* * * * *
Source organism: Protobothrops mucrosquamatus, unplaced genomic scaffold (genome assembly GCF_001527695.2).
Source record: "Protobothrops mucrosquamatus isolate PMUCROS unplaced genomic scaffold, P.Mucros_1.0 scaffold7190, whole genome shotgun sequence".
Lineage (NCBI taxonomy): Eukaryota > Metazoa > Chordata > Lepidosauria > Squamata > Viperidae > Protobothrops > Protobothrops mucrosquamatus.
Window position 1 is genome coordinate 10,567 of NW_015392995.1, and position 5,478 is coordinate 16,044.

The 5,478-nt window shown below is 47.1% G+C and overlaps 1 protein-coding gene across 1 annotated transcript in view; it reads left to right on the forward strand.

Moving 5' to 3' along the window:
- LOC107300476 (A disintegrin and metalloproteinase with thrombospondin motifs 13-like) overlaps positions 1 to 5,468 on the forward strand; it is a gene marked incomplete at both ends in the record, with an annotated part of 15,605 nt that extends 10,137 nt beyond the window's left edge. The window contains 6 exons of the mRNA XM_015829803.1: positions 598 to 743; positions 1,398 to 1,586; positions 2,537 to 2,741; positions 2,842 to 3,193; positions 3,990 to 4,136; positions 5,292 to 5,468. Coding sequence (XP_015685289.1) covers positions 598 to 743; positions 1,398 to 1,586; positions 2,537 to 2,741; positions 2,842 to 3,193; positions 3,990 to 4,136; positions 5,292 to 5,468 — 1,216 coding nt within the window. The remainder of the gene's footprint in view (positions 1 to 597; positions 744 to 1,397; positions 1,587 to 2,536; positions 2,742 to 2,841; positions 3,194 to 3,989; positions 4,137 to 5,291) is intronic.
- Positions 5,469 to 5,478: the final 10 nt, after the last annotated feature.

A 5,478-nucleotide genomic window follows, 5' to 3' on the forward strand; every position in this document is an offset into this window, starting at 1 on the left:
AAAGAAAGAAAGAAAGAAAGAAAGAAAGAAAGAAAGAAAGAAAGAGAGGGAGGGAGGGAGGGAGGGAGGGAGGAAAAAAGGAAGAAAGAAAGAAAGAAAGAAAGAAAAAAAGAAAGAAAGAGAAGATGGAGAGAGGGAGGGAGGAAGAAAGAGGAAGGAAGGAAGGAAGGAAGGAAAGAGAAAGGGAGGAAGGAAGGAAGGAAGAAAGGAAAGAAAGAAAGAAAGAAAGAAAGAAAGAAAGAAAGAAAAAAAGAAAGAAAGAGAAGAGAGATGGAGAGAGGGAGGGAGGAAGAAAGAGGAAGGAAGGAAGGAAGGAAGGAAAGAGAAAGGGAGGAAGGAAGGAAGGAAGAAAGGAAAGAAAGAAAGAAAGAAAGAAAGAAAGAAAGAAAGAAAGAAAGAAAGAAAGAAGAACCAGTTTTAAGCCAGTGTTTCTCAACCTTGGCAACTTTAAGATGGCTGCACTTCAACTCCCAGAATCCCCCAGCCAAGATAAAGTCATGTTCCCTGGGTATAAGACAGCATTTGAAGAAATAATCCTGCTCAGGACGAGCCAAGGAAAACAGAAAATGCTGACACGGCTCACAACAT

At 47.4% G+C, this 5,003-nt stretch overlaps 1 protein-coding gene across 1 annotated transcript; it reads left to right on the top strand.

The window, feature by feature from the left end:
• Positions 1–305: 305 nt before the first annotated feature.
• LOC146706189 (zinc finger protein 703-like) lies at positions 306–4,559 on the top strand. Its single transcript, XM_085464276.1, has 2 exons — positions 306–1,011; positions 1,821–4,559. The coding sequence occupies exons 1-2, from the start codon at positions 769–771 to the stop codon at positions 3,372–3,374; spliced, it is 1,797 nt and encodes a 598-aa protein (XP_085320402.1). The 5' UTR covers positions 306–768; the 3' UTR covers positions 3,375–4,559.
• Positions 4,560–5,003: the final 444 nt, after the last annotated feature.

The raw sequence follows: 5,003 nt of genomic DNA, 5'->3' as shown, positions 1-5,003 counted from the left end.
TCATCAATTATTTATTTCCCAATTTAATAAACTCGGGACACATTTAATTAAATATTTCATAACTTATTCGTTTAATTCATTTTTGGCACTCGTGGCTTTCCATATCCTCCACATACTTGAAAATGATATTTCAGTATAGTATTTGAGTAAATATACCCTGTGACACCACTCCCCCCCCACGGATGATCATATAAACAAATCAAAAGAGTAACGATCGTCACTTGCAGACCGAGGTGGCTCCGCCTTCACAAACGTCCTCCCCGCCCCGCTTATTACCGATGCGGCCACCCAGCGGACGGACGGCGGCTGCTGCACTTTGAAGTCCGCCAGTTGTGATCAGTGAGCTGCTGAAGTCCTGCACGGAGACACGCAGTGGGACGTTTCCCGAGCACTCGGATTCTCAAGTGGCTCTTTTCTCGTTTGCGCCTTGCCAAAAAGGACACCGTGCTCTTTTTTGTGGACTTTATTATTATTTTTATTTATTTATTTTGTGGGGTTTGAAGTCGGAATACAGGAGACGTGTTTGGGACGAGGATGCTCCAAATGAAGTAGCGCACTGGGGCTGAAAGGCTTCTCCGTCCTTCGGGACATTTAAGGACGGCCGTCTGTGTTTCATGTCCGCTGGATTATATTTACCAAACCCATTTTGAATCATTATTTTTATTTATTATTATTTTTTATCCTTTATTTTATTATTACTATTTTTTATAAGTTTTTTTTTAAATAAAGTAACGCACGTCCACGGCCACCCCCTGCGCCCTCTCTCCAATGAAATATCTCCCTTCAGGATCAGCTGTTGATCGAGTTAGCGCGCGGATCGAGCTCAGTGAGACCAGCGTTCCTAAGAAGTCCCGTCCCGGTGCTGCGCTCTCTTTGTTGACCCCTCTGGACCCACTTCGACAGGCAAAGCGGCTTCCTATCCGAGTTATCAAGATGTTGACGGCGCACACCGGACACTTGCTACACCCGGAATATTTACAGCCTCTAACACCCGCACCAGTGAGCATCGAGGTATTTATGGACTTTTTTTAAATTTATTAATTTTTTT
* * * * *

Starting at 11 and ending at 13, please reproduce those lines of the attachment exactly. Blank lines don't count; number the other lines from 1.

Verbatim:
At 47.4% G+C, this 5,003-nt stretch overlaps 1 protein-coding gene across 1 annotated transcript; it reads left to right on the top strand.

The window, feature by feature from the left end:
• Positions 1–305: 305 nt before the first annotated feature.